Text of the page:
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How to Make a Life-Sized Baby Elephant with Paper Mache

Sculpting Pattern for Life-Sized Paper Mache Elephant

Baby Indian Elephant Sculpture Pattern

See details below to see how to use the pattern to make your own paper mache baby elephant sculpture.

This pattern has been successfully used by hundreds of people to create their own paper mache elephants.

This project takes time and patience to complete, but it’s a fairly easy. In fact, this was one of the first sculptures I ever made with an internal pattern, and now I almost never make a sculpture without one. The pattern makes sculpting so much easier!

The finished size of the paper mache sculpture shown above is 29″ high and 36″ long from trunk to tail, (but you can change the size easily to make your own elephant bigger or smaller.)

Watch the video below to see how to make your elephant sculpture.

I copied the pattern onto sheet of plywood, as you’ll see in the video, but if I made this elephant today I’d use a piece of cardboard from a large appliance carton instead. Cardboard is much lighter than wood.

To make this elephant sculpture you’ll need:

  • A large sheet of heavy cardboard or a scrap of thin plywood.
  • Lots of recycled newspaper to fill the inside
  • Masking tape.
  • Aluminum mesh wire for the ears
  • Flour and water paste
  • More newspaper for the paper mache
  • Paper towels for the final skin
  • Acrylic or latex paint
  • Acrylic varnish

Use either paper strips and paste or paper mache clay –

I didn’t invent my paper mache clay recipe until after I made this elephant. Since the paper mache clay goes on faster than paper strips and paste, I’d  use the paper mache clay if I made another life-sized elephant. However, I’d still use the final layer of paper towels to get that realistic elephant-skin look.

Note: Keep your baby elephant inside –

When I made my own elephant sculpture I thought a few coats of marine varnish would protect her from the elements. That’s why I took some photos of her out in the garden. I changed my mind after I did some experiments. Marine (spar) varnish doesn’t prevent rain and sun from destroying a paper mache sculpture, so be sure to keep your baby elephant inside.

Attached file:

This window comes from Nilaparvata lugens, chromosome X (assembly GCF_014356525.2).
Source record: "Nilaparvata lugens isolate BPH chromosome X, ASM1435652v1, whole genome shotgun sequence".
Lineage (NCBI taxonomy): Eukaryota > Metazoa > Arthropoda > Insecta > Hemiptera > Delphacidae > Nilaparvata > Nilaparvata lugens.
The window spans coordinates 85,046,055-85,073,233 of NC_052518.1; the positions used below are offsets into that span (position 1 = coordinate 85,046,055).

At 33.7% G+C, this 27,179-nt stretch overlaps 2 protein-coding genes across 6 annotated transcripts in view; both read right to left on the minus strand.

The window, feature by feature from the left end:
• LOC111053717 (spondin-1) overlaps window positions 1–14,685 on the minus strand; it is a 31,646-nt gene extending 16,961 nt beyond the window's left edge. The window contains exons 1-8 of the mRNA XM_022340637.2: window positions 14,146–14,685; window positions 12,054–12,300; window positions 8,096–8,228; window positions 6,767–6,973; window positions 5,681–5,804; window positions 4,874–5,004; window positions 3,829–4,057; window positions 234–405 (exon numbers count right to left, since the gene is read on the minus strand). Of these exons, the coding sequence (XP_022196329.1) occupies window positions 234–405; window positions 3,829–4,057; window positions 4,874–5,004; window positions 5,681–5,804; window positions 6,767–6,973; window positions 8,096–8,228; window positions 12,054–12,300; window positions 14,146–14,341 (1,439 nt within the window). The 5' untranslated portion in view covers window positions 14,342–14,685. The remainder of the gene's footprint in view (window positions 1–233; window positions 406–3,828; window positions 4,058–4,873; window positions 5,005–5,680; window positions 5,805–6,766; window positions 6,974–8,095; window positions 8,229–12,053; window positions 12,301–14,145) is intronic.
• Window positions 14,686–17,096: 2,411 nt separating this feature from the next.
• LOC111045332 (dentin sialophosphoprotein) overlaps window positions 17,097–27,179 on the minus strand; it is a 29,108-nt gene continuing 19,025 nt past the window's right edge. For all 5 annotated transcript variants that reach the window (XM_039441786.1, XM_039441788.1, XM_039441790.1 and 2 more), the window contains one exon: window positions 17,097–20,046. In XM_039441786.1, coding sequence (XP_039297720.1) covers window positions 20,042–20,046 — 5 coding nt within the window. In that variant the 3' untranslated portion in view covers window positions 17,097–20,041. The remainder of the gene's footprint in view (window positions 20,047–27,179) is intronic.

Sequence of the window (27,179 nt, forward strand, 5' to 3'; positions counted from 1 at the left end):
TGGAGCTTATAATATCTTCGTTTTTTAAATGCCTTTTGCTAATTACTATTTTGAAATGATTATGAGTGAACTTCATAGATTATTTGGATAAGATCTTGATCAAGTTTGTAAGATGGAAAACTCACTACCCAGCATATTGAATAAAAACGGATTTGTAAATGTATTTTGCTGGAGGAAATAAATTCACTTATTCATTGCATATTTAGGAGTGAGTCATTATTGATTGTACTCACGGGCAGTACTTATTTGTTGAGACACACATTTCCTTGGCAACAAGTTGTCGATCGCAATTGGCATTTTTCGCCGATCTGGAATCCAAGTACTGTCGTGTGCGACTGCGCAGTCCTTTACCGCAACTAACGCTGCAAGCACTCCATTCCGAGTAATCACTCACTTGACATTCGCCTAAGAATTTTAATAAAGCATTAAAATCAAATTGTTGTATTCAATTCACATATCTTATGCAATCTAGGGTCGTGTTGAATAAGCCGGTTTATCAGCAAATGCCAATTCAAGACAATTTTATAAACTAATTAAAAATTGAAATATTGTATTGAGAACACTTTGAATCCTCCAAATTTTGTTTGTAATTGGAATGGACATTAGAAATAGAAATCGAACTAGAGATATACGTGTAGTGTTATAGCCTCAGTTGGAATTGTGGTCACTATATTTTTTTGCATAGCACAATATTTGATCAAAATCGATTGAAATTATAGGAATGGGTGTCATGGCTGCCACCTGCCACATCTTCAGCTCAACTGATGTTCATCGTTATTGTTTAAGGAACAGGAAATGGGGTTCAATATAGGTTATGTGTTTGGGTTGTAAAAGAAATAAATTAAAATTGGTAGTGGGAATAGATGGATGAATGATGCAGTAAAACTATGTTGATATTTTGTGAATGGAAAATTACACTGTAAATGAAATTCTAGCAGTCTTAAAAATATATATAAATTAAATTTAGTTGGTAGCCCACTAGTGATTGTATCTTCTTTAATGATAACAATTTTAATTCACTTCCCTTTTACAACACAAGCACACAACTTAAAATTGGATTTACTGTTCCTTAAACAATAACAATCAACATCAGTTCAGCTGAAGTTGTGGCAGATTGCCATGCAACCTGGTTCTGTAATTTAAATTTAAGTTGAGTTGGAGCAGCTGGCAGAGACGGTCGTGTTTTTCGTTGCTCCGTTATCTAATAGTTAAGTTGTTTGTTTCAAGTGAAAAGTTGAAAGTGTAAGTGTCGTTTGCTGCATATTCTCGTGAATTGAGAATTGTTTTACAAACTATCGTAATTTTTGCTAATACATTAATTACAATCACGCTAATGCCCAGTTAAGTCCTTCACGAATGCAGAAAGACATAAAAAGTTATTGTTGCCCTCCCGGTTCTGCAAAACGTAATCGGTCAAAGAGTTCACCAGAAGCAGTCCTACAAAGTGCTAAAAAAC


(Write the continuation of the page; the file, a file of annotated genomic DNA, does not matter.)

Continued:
You might also like:

To see even more patterns for sculptures and masks, click here.

Questions?

You can ask in the comment field below. I read all the comments, and I’ll get back to you as soon as I can. Or send me an email – [email protected] – be sure to put “paper mache” in the subject line so your email won’t get accidentally deleted.

Make an adorable life-sized paper mache Indian elephant with this pattern, designed by Jonni Good. This is a big project, but it's a lot easier than it looks. Thousands of people have downloaded the pattern and successfully made their own elephants, and it's still the most popular pattern on the site. http://www.UltimatePaperMache.com/patterns

270 Comments

  • I love them at all ages, sizes, or stages. They may grow much larger than a human being but no matter what age we need to love and care for them even if human beings cannot use them. But they start as babies and usually grow to an adult.

  • It’s great that you used wood for the frame. . . I tried to make a whale for Vacation Bible School one year – made the frame out of chicken wire and then started the paper mache´ process . . . Luckily, I was working outside on the deck. The whole thing collapsed and I gave up (and REALLY filled the garbage for that week! . . . I think we still had some paper mache´ bumps on the deck when we sold the house!
    Your project looks intriguing. . . I’d like to give it a try!

    • I’ve never had any luck with chicken wire myself. But what an interesting coincidence – we just got a guest post today from Esther, who made a very large paper mache whale, using chicken wire. There was welding involved, too, which made a big difference. Check it out here.

      I do hope you’ll try making the baby elephant – it isn’t hard to do, and I’m sure you’ll have a lot of fun.

  • hi!! I had a to make a very big elephant for some school parthy, your elephant it’s wonderfull but i don’t imagine myself doing it, because I want to make it of a height of 1,70 meters, can you give me some kind of advise how to give it the shape of a real elephant like yours, I will be very gratefull. I’ll wait for your answer

    • Hi Lucía. Many people have made life-sized adult elephants using the video and pattern on this page. You just have to make the pattern bigger, and you’ll want to fill out the forms with really lightweight items, like empty plastic bottles or bubble wrap, instead of crumpled paper. The paper gets really heavy for something that big.

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